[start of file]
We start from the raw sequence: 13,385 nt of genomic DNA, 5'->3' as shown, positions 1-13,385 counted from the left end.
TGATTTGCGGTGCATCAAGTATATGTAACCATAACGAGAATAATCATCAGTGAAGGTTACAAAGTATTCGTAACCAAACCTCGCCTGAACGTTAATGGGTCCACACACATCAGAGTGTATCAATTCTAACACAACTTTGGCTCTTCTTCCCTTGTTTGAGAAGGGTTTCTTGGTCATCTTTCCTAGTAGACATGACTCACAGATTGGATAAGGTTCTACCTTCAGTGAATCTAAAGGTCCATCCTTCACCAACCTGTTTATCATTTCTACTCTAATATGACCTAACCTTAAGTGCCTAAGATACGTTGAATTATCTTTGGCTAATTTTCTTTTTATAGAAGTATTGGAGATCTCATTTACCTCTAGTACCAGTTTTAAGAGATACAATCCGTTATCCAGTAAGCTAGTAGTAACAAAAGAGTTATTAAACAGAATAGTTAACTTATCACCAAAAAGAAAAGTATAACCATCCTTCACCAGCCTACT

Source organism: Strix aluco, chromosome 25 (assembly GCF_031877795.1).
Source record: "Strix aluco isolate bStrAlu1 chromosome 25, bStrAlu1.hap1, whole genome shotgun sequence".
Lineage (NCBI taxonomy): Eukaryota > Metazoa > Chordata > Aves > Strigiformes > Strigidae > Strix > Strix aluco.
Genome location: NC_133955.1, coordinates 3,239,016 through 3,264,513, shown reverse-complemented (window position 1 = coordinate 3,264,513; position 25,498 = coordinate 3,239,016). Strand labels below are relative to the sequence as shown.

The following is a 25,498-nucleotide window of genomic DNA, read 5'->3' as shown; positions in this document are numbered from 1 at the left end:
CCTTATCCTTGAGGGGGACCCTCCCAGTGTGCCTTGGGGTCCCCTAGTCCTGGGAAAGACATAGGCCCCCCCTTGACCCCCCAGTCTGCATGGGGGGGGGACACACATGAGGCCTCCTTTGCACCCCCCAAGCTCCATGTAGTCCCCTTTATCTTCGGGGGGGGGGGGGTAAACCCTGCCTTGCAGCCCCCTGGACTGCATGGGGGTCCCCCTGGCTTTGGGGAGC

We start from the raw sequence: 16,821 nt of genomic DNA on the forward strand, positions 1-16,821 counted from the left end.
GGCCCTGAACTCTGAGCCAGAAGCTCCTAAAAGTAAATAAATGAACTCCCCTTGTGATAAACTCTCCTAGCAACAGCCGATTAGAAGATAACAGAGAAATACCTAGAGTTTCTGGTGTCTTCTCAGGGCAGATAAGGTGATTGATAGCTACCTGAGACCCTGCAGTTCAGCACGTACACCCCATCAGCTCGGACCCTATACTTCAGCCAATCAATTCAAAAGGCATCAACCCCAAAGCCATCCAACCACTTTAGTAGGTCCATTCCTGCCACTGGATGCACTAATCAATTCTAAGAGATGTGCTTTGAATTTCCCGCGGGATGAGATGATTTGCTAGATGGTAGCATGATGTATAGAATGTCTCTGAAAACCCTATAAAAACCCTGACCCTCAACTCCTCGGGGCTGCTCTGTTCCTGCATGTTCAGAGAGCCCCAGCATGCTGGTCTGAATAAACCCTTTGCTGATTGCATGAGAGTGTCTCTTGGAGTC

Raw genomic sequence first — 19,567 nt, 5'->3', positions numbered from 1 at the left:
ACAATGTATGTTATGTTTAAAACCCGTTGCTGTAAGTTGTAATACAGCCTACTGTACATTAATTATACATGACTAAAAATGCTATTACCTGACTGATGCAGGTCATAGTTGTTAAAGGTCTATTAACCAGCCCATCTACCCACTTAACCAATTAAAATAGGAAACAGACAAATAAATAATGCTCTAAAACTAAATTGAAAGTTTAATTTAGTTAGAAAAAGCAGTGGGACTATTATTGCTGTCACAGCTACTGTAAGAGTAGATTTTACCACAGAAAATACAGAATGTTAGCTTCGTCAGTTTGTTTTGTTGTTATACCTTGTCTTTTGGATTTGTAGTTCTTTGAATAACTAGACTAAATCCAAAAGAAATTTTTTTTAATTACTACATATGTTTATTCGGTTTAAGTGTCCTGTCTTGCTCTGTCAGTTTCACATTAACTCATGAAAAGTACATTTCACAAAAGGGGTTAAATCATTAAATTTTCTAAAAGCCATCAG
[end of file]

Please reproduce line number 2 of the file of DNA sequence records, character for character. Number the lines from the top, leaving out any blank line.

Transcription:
TGATTTGCGGTGCATCAAGTATATGTAACCATAACGAGAATAATCATCAGTGAAGGTTACAAAGTATTCGTAACCAAACCTCGCCTGAACGTTAATGGGTCCACACACATCAGAGTGTATCAATTCTAACACAACTTTGGCTCTTCTTCCCTTGTTTGAGAAGGGTTTCTTGGTCATCTTTCCTAGTAGACATGACTCACAGATTGGATAAGGTTCTACCTTCAGTGAATCTAAAGGTCCATCCTTCACCAACCTGTTTATCATTTCTACTCTAATATGACCTAACCTTAAGTGCCTAAGATACGTTGAATTATCTTTGGCTAATTTTCTTTTTATAGAAGTATTGGAGATCTCATTTACCTCTAGTACCAGTTTTAAGAGATACAATCCGTTATCCAGTAAGCTAGTAGTAACAAAAGAGTTATTAAACAGAATAGTTAACTTATCACCAAAAAGAAAAGTATAACCATCCTTCACCAGCCTACT